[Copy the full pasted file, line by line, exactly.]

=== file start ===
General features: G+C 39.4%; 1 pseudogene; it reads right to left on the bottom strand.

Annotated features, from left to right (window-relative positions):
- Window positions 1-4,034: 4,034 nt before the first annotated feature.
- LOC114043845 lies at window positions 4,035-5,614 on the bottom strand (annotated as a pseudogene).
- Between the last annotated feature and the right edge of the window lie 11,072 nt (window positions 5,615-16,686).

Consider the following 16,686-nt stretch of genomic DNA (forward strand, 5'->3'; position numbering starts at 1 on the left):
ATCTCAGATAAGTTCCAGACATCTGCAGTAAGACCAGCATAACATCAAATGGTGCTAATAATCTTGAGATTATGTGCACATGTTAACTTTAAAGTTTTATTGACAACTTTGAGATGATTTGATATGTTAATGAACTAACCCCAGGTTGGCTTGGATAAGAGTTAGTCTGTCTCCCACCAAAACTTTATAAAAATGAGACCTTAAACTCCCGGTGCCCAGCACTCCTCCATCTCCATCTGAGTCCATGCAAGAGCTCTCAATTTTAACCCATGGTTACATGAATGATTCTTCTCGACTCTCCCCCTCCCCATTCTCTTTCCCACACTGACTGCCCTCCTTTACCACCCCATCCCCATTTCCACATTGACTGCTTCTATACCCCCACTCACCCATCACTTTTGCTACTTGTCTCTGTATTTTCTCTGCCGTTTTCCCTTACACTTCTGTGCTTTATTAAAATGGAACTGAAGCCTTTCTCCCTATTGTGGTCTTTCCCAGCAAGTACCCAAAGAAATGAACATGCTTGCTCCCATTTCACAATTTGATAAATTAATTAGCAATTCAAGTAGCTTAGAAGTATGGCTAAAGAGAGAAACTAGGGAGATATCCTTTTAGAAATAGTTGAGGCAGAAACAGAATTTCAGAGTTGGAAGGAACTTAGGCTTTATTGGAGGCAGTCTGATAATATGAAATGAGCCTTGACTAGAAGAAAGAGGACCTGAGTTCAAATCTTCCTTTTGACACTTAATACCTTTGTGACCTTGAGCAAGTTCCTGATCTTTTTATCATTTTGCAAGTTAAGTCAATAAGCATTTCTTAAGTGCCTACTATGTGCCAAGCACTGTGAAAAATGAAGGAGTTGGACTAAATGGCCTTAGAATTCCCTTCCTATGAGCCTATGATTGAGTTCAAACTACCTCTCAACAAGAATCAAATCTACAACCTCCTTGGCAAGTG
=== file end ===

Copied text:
General features: G+C 39.4%; 1 pseudogene; it reads right to left on the bottom strand.

Annotated features, from left to right (window-relative positions):
- Window positions 1-4,034: 4,034 nt before the first annotated feature.
- LOC114043845 lies at window positions 4,035-5,614 on the bottom strand (annotated as a pseudogene).
- Between the last annotated feature and the right edge of the window lie 11,072 nt (window positions 5,615-16,686).

Consider the following 16,686-nt stretch of genomic DNA (forward strand, 5'->3'; position numbering starts at 1 on the left):
ATCTCAGATAAGTTCCAGACATCTGCAGTAAGACCAGCATAACATCAAATGGTGCTAATAATCTTGAGATTATGTGCACATGTTAACTTTAAAGTTTTATTGACAACTTTGAGATGATTTGATATGTTAATGAACTAACCCCAGGTTGGCTTGGATAAGAGTTAGTCTGTCTCCCACCAAAACTTTATAAAAATGAGACCTTAAACTCCCGGTGCCCAGCACTCCTCCATCTCCATCTGAGTCCATGCAAGAGCTCTCAATTTTAACCCATGGTTACATGAATGATTCTTCTCGACTCTCCCCCTCCCCATTCTCTTTCCCACACTGACTGCCCTCCTTTACCACCCCATCCCCATTTCCACATTGACTGCTTCTATACCCCCACTCACCCATCACTTTTGCTACTTGTCTCTGTATTTTCTCTGCCGTTTTCCCTTACACTTCTGTGCTTTATTAAAATGGAACTGAAGCCTTTCTCCCTATTGTGGTCTTTCCCAGCAAGTACCCAAAGAAATGAACATGCTTGCTCCCATTTCACAATTTGATAAATTAATTAGCAATTCAAGTAGCTTAGAAGTATGGCTAAAGAGAGAAACTAGGGAGATATCCTTTTAGAAATAGTTGAGGCAGAAACAGAATTTCAGAGTTGGAAGGAACTTAGGCTTTATTGGAGGCAGTCTGATAATATGAAATGAGCCTTGACTAGAAGAAAGAGGACCTGAGTTCAAATCTTCCTTTTGACACTTAATACCTTTGTGACCTTGAGCAAGTTCCTGATCTTTTTATCATTTTGCAAGTTAAGTCAATAAGCATTTCTTAAGTGCCTACTATGTGCCAAGCACTGTGAAAAATGAAGGAGTTGGACTAAATGGCCTTAGAATTCCCTTCCTATGAGCCTATGATTGAGTTCAAACTACCTCTCAACAAGAATCAAATCTACAACCTCCTTGGCAAGTG